Relative strength measures the performance of one investment relative to another.Comparing stock A to stock B, through relative strength:

MonthStock A(4 Shares)Stock B(2 Shares)RelativeStrength1$100$1001.00296961.00388900.98488801.10580781.03676761.00

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Charting

Technical analysts rely heavily on charts that show recent market prices.Technical analysis is sometimes called “charting.”Technical analysts are often called “chartists.”Chartists study graphs (or charts) of past market prices (or other information).Chartists try to identify particular patterns known as chart formations.Chart formations are thought to signal the direction of future prices.

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Charting: Open-High-Low-Close (OHLC)

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Charting: Price Channels

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Charting: Head and Shoulders

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Charting: Moving Averages

Moving average charts are average daily prices or index levels, calculated using a fixed number of previous prices, updated daily.Because daily price fluctuations are “smoothed out,” these charts are used to identify trends.Example: Suppose the technical trader calculates a 15-day and a 50-day moving average of a stock price.If the 15-day crosses the 50-day from above, it is a bearish signal—time to sell.If the 15-day crosses the 50-day from below, it is a bullish signal—time to buy.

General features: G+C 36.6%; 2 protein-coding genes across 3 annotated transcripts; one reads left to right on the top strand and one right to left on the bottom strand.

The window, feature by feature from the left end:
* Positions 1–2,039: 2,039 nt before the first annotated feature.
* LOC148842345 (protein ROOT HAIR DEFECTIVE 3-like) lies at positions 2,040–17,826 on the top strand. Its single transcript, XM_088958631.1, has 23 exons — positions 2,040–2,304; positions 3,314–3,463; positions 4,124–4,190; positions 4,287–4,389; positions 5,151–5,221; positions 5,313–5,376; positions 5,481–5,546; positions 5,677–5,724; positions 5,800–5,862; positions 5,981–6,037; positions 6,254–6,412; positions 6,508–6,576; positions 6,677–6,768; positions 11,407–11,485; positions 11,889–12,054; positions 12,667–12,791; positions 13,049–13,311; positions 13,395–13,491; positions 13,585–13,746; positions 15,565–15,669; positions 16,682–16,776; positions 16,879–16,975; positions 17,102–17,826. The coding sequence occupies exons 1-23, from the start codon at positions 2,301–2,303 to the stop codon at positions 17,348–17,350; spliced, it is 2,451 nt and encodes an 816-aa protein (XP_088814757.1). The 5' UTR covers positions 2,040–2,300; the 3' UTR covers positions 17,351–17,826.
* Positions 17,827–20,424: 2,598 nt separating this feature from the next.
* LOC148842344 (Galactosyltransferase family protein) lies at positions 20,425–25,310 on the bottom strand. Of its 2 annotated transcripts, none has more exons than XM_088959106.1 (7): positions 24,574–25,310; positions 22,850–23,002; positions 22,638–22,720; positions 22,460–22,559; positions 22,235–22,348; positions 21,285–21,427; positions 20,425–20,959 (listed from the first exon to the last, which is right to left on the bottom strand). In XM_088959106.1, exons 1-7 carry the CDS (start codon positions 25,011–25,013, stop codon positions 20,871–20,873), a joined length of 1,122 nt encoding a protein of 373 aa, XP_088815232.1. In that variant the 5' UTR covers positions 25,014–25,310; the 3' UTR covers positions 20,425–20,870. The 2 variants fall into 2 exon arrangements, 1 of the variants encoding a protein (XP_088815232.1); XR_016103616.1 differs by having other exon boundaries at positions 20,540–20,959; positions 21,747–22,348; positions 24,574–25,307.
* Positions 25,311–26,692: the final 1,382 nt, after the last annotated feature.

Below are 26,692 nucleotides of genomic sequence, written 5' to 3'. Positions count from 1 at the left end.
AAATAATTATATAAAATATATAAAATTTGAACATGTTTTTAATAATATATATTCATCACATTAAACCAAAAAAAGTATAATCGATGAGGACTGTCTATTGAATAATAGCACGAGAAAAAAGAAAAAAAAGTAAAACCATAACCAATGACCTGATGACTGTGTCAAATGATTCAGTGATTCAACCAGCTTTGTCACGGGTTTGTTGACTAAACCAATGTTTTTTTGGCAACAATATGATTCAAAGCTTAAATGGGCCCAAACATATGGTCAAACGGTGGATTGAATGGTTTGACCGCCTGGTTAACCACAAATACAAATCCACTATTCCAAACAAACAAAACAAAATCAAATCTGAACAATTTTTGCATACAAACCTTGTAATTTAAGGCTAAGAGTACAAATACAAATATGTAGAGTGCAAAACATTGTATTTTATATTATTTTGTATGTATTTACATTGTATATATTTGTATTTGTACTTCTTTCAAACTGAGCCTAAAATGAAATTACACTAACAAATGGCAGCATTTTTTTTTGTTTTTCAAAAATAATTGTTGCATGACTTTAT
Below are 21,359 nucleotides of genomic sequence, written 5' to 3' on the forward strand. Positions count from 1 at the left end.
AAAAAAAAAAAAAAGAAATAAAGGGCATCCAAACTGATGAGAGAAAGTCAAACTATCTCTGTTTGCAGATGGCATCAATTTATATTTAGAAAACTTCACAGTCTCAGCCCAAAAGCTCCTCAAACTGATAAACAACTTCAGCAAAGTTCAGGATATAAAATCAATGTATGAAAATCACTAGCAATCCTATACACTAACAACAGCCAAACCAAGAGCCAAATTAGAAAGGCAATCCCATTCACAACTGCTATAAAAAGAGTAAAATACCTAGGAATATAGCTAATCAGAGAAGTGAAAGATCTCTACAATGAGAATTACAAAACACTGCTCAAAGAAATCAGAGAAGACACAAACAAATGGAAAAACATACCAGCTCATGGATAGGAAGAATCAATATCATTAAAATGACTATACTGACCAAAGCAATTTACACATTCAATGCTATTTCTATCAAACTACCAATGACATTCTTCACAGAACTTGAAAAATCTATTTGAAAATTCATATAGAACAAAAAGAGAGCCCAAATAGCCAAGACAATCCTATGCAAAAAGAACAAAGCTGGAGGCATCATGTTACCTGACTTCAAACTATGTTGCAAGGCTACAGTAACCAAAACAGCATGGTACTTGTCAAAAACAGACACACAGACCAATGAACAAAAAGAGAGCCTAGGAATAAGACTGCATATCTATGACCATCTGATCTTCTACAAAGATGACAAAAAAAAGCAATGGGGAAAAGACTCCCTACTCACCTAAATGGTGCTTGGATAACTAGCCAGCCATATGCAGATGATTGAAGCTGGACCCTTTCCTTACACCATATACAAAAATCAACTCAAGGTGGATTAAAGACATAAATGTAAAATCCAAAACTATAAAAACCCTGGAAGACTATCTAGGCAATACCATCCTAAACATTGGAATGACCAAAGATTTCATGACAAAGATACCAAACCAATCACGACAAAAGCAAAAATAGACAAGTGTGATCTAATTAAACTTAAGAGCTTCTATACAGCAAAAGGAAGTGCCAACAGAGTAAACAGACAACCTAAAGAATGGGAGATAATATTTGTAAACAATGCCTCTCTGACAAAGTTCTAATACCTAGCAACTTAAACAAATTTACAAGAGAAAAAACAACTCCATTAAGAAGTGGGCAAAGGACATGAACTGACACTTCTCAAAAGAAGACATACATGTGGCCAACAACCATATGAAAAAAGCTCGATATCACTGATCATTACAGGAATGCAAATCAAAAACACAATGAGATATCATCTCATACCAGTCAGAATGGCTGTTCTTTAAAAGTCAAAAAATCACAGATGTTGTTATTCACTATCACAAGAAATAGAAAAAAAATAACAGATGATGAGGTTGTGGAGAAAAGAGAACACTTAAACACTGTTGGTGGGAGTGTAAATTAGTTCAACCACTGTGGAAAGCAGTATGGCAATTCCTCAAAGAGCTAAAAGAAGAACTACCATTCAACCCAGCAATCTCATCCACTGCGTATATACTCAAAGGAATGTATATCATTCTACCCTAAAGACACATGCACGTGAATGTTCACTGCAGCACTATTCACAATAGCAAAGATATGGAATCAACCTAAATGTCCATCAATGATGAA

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50 day and 200 day moving average indicator

Moving Average

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Turtle trading system

Turtle

Trader System

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Turtle Trader System

Turtle trading system

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Other Technical Indicators

Fibonacci Numbers: Looking for percentage “retracement” levels. The “odd-lot” indicator looks at whether odd-lot purchases are up or down.Followers of the “hemline” indicator claim that hemlines tend to rise in good times.The Super Bowl indicator forecasts the direction of the market based on who wins the game.Two Conferences: the National Football Conference or the American Football Conference wins. A win by the National Football Conference (or one of the original members of the National Football League) is bullish.

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Slide21

Useful Internet Sites

www.thedowtheory.com (information about Dow theory)www.elliottwave.com (information about the Elliott wave principle)www.stockcharts.com (select “Chart School”)www.bigcharts.com (a wide variety of charts)www.incrediblecharts.com (source for technical indicators)

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Slide22

Review

Technical AnalysisDow TheoryElliott WavesSupport and Resistance LevelsTechnical IndicatorsRelative Strength ChartsChartingFibonacci NumbersOther Technical Indicators